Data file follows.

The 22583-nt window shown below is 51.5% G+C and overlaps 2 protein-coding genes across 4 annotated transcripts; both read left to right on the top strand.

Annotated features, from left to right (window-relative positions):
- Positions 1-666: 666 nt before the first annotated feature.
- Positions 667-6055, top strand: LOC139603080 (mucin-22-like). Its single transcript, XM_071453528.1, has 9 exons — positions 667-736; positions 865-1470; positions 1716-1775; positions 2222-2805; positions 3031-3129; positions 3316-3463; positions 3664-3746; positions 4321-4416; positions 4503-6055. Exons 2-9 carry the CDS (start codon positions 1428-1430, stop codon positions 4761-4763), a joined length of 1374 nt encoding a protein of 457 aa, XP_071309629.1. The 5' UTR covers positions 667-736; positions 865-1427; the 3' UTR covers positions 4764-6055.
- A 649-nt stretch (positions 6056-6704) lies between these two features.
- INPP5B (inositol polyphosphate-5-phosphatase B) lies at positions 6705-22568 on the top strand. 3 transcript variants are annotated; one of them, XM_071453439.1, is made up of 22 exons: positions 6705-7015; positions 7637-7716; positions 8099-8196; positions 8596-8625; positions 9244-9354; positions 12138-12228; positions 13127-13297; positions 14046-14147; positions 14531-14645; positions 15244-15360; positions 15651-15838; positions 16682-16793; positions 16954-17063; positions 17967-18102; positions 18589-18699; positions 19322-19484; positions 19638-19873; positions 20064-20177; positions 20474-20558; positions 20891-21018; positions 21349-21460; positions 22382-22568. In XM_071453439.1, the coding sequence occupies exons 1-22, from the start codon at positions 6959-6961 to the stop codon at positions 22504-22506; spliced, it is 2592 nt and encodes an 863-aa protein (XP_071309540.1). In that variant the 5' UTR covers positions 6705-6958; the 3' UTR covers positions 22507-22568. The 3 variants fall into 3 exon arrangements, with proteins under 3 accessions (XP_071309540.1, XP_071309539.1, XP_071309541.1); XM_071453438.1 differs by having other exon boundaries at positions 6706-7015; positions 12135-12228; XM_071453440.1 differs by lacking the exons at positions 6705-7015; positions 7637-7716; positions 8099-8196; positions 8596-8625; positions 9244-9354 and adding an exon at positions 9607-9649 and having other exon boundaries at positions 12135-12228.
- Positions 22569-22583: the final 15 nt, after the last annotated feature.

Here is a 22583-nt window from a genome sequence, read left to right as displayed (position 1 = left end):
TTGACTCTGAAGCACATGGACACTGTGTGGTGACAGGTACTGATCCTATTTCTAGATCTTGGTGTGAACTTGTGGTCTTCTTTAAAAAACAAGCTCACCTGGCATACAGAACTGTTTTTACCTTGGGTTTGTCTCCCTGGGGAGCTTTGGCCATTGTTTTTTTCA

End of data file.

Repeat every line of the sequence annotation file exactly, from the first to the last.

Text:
The 22583-nt window shown below is 51.5% G+C and overlaps 2 protein-coding genes across 4 annotated transcripts; both read left to right on the top strand.

Annotated features, from left to right (window-relative positions):
- Positions 1-666: 666 nt before the first annotated feature.
- Positions 667-6055, top strand: LOC139603080 (mucin-22-like). Its single transcript, XM_071453528.1, has 9 exons — positions 667-736; positions 865-1470; positions 1716-1775; positions 2222-2805; positions 3031-3129; positions 3316-3463; positions 3664-3746; positions 4321-4416; positions 4503-6055. Exons 2-9 carry the CDS (start codon positions 1428-1430, stop codon positions 4761-4763), a joined length of 1374 nt encoding a protein of 457 aa, XP_071309629.1. The 5' UTR covers positions 667-736; positions 865-1427; the 3' UTR covers positions 4764-6055.
- A 649-nt stretch (positions 6056-6704) lies between these two features.
- INPP5B (inositol polyphosphate-5-phosphatase B) lies at positions 6705-22568 on the top strand. 3 transcript variants are annotated; one of them, XM_071453439.1, is made up of 22 exons: positions 6705-7015; positions 7637-7716; positions 8099-8196; positions 8596-8625; positions 9244-9354; positions 12138-12228; positions 13127-13297; positions 14046-14147; positions 14531-14645; positions 15244-15360; positions 15651-15838; positions 16682-16793; positions 16954-17063; positions 17967-18102; positions 18589-18699; positions 19322-19484; positions 19638-19873; positions 20064-20177; positions 20474-20558; positions 20891-21018; positions 21349-21460; positions 22382-22568. In XM_071453439.1, the coding sequence occupies exons 1-22, from the start codon at positions 6959-6961 to the stop codon at positions 22504-22506; spliced, it is 2592 nt and encodes an 863-aa protein (XP_071309540.1). In that variant the 5' UTR covers positions 6705-6958; the 3' UTR covers positions 22507-22568. The 3 variants fall into 3 exon arrangements, with proteins under 3 accessions (XP_071309540.1, XP_071309539.1, XP_071309541.1); XM_071453438.1 differs by having other exon boundaries at positions 6706-7015; positions 12135-12228; XM_071453440.1 differs by lacking the exons at positions 6705-7015; positions 7637-7716; positions 8099-8196; positions 8596-8625; positions 9244-9354 and adding an exon at positions 9607-9649 and having other exon boundaries at positions 12135-12228.
- Positions 22569-22583: the final 15 nt, after the last annotated feature.

Here is a 22583-nt window from a genome sequence, read left to right as displayed (position 1 = left end):
TTGACTCTGAAGCACATGGACACTGTGTGGTGACAGGTACTGATCCTATTTCTAGATCTTGGTGTGAACTTGTGGTCTTCTTTAAAAAACAAGCTCACCTGGCATACAGAACTGTTTTTACCTTGGGTTTGTCTCCCTGGGGAGCTTTGGCCATTGTTTTTTTCA